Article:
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Cover: University of Michigan, Central Campus, A View of the Rackham Graduate School Building. (University of Michigan)

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My dissertation—“Computational Analysis of Arabic Biographical Collections with Special Reference to Preaching in the Sunnī World (661-1300 CE)”—is now available online through the digital library @ the University of Michigan. Even with very extensive Appendices, several thousand graphs and maps still did not make it into the dissertation. Hopefully, if I can find enough time, I will make an online appendix with the visualizations of all generated data that consists mainly of chronological graphs of “descriptive names” and chronological maps that show how their geographies were changing over time (all based on “The History of Islam” of al-Dhahabī (d. 1348)).


A project in the digital humanities, the dissertation explores methods of computational text analysis. Relying on text-mining techniques to extract meaningful data from unstructured text, the study offers an effective and flexible method for the analysis of Arabic biographical collections, the most valuable source for the social history of the pre-modern Islamic world. It uses the largest collection, “The History of Islam” of al-Dhahabī (d. 1348), as a case-study of applying the new method and shows how almost 30,000 biographies can be studied as a whole. A step toward finding a viable solution for studying the entire digital corpus of classical Islamic texts (400 mln. words), Chapter I offers a detailed explanation of “computational reading” that was built upon existing digital approaches from a variety of disciplines. Chapter II models big data extracted from the main source to further our understanding of the social geography of the Islamic world and its major social transformations, simultaneously providing an important background for the next chapter. Chapter III applies the devised method to the study of Islamic preaching from chronological, geographical and social perspectives that have been overlooked in the academic treatment of this subject. Largely an exploratory overview, it traces long-term changes in preaching practices as well as statuses of preachers within the Islamic elites. This chapter demonstrates how exactly computational reading can contribute to the studies of specific phenomena and practices. The final section overviews broad prospects of the further application of “computational reading” to a variety of genres of pre-modern Arabic literature. The dissertation heavily relies on the visual display of information in the form of graphs, charts, maps, and tables that are used in the main body and supplied in Appendices.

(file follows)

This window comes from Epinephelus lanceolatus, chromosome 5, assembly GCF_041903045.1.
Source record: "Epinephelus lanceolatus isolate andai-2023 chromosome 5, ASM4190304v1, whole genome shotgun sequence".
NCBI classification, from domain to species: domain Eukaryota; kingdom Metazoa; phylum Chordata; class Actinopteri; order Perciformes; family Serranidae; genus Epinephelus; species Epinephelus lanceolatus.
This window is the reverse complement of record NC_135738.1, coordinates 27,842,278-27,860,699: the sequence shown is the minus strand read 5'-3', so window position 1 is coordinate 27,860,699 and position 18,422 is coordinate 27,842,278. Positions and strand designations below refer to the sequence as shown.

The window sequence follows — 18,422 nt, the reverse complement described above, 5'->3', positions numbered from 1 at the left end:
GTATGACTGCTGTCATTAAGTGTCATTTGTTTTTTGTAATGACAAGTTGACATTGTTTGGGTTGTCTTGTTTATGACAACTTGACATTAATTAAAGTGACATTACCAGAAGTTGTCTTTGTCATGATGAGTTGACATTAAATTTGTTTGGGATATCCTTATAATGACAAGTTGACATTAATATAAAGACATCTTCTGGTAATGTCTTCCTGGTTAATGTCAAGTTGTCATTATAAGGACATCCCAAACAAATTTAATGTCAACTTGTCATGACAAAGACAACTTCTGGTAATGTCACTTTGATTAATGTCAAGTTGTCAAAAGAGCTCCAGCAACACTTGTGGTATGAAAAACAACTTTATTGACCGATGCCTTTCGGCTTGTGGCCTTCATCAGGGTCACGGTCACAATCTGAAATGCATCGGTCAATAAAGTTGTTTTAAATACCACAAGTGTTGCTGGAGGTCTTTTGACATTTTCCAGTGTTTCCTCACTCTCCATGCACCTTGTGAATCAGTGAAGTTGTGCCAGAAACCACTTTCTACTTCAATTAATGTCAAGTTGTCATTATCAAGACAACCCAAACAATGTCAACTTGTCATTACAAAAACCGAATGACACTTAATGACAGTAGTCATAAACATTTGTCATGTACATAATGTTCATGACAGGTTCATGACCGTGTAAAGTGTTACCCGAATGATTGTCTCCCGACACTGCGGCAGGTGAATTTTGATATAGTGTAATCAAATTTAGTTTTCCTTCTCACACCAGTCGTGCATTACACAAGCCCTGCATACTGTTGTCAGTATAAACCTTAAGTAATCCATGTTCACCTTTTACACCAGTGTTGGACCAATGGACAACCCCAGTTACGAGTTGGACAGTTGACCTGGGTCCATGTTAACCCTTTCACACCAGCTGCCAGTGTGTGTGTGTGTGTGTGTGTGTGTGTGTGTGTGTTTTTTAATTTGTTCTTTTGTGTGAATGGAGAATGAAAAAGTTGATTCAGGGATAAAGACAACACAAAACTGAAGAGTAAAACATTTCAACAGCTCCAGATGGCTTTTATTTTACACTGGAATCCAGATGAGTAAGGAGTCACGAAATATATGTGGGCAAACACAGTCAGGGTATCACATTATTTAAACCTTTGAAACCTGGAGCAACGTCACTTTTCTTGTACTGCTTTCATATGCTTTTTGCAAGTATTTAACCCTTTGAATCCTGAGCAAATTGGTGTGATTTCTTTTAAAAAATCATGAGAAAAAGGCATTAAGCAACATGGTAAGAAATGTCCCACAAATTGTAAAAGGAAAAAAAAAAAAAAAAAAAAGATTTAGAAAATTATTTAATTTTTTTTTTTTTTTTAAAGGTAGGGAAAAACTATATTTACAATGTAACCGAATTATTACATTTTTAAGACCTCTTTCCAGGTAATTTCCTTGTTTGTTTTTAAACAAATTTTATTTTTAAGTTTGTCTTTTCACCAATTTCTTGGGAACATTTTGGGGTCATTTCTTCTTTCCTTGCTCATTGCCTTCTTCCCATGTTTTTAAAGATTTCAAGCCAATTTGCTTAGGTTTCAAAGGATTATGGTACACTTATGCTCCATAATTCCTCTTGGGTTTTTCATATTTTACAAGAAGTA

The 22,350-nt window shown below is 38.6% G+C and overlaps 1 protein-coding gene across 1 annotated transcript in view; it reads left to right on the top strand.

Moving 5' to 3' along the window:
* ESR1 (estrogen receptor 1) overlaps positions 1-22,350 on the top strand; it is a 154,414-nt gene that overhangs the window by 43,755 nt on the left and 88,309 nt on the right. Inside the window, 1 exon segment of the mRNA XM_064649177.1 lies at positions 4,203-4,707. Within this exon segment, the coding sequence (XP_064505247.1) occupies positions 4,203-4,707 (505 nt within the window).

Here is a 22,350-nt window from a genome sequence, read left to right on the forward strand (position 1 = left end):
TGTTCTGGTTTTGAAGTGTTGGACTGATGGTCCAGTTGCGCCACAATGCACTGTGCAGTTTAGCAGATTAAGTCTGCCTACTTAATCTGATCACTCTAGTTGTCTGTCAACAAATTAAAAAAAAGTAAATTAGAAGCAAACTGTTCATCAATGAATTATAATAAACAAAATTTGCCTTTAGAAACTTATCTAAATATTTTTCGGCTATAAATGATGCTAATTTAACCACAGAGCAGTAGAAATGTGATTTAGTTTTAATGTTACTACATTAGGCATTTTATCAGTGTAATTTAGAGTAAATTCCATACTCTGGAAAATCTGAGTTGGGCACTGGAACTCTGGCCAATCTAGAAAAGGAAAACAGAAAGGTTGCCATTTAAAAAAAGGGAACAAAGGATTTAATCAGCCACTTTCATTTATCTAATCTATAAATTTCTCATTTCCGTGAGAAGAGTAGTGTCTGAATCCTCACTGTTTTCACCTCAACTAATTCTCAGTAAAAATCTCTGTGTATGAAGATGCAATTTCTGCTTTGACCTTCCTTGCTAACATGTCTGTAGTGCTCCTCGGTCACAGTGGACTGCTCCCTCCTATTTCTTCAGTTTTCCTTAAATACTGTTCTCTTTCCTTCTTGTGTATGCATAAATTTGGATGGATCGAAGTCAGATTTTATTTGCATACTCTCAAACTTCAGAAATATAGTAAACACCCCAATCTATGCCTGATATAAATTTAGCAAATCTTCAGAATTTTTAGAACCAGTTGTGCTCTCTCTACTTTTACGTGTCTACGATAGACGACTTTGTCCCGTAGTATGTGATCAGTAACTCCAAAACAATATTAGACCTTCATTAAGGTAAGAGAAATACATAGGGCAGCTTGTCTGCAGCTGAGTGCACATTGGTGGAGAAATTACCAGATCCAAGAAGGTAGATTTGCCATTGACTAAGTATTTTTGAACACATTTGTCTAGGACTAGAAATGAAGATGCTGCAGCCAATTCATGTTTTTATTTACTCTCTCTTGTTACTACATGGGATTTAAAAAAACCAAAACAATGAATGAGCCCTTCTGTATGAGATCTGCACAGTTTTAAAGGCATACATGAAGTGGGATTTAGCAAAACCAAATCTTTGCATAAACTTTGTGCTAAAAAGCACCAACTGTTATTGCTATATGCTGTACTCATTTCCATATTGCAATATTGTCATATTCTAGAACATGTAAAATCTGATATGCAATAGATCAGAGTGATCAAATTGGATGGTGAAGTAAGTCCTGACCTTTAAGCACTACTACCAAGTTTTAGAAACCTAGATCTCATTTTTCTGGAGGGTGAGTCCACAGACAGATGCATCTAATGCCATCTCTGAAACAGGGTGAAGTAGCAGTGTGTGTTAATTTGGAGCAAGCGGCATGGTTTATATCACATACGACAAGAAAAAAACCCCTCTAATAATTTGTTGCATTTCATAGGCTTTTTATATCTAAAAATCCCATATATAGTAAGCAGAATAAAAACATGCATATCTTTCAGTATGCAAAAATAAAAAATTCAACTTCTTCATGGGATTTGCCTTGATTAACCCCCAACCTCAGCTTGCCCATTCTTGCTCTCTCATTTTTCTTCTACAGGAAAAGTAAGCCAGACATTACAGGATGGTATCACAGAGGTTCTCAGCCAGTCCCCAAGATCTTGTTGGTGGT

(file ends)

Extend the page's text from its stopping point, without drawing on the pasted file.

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Posted by Maxim Romanov

Research fellow (PhD in Near Eastern Studies, U of Michigan, 2013) at the Humboldt Chair for Digital Humanities [Institut für Informatik], University of Leipzig. He studies Islamic historical texts with computational methods, currently focusing on the analysis of multivolume biographical and bibliographical collections.